Youth Forward Scholarship Winter 2017 – How to Save a Life

Name: Haley Coe
From: Madison, Wisconsin
Grade: 11
School: Madison Area Technical College
Votes: 0

How
to Save a Life

Between 2014 and 2016, Wasilla High School lost two students to suicide;
Bruce Lee and Jeremiah Parret. The summer following Jeremiah’s
death, I was invited to a suicide prevention program called “You
Are Not Alone” (YANA). I fell in love with the program and felt
that it could substantially change the stigma surrounding suicide. To
have the ability to recognize who is suffering from suicidal
thoughts, we must first address suicide and its causes, while being
open as a community to learning about it. As students of a
grief-stricken school, we adopted YANA and presented it to our
classmates at WHS. It grew rapidly and became a well-recognized
program throughout the entire school district. We have trained
thousands of students to recognize the signs and symptoms of suicide.

This consisted of giving hour long presentations to our school of 1300, to
teachers in staff meetings, to classes from other schools, to hosting
events with our entire school district, to traveling all over Alaska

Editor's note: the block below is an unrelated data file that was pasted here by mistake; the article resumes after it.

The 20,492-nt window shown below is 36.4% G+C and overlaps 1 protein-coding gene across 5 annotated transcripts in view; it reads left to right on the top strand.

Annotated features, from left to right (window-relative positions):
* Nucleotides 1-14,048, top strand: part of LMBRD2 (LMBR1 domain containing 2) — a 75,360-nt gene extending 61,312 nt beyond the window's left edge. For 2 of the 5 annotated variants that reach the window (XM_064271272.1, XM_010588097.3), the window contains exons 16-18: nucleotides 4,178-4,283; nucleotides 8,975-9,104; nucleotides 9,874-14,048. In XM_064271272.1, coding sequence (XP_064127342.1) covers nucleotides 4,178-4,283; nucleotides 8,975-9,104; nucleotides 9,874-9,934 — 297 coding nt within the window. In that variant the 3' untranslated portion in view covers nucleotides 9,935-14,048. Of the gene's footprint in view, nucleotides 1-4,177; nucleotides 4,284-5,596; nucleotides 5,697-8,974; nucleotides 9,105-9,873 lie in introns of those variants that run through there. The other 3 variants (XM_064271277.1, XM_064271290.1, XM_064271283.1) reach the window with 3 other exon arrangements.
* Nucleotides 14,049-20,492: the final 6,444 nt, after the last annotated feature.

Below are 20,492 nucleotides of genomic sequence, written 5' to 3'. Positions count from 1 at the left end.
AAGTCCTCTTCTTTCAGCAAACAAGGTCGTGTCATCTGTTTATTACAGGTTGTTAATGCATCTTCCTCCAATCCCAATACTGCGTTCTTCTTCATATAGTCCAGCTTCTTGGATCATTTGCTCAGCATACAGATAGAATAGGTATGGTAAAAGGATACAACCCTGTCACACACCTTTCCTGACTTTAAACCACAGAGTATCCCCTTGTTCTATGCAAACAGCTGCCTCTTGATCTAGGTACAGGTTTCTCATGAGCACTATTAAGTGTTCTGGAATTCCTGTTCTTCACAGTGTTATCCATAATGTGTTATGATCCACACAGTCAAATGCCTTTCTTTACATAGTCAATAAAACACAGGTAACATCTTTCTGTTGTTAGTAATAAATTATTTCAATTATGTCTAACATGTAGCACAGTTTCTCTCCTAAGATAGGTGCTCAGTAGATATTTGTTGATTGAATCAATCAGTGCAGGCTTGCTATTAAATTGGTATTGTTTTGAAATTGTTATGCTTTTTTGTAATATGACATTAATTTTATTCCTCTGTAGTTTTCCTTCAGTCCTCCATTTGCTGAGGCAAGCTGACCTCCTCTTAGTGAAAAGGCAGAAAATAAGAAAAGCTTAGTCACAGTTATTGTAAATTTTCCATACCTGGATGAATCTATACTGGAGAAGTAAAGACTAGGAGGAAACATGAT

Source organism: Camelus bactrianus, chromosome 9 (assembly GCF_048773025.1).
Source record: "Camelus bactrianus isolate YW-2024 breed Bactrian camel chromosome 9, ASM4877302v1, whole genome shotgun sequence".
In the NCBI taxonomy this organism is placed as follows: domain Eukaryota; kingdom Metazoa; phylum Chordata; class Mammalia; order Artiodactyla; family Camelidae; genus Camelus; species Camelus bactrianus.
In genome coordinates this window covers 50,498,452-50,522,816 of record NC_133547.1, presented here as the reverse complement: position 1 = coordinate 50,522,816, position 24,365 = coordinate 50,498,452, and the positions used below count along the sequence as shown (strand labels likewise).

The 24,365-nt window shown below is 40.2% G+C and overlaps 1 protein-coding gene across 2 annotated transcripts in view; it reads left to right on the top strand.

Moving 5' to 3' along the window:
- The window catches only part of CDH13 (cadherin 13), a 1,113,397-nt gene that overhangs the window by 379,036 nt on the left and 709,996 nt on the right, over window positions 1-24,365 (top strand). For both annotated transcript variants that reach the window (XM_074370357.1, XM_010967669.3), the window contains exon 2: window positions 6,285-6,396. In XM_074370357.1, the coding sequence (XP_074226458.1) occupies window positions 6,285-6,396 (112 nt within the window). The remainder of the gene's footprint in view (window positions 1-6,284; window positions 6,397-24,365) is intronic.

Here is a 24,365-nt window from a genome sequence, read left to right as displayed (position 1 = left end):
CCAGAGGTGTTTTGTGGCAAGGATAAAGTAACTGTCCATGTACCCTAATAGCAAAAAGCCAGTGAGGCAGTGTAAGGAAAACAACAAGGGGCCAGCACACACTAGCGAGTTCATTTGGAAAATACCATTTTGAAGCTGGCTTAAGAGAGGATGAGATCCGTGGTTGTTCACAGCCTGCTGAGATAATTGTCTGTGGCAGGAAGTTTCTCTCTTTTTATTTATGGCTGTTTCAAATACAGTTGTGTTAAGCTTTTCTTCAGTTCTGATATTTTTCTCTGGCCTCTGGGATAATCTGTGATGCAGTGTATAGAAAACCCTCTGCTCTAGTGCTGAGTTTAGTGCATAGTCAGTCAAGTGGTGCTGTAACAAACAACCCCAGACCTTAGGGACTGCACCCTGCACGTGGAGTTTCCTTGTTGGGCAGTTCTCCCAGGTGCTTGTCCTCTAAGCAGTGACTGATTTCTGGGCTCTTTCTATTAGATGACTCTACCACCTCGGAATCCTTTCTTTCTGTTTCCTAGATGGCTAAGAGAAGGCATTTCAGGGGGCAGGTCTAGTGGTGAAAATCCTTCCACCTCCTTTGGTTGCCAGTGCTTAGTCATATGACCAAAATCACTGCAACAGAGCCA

to present. We spent about an hour a week practicing our
presentation, and the presentations fluctuated. We’d have weeks
with no presentations, and we’d also have weeks with five or more
presentations. Currently, Alaska holds the highest suicide rates, and
our goal is diminish that. For example, Ketchikan, Alaska is a very
small village with skyrocketing suicide rates. The community does not
welcome counselors or anyone that is trying to prevent suicide,
because they believe it makes the rates go up. In 2016, YANA received
a grant to fly three people to Ketchikan to present, meaning that the
community finally accepted us to go help! This was a huge
accomplishment knowing that we were the first to educate people on
suicide within their community.

Suicide is a difficult topic to discuss in any crowd of people, so imagine
discussing it to hundreds of people. It was a challenge for me to
feel okay educating people on such a serious topic, and filling them
with sorrow. It can also be really hard, because as members of YANA,
strangers see you as a trusted person, and will ask you personal
questions in confidence that you have the answer. It’s important to
make sure your answers are thought out and factual- not just
opinions. Knowing that my words and answers had so much weight ended
up being a lot of pressure on me.

YANA is a challenge, but it is rewarding and life changing. I have been
thanked by a countless number of peers and take pride in knowing that
I have taken positive action to address and change a problem in my
community. I have found that YANA is not for the lives that we have
lost, but for the ones that are still fighting. It has changed my
perspective of the value life has. I greatly appreciate my school and
district recognizing a problem and allowing me to collaborate with
professionals to address this major problem in our community.


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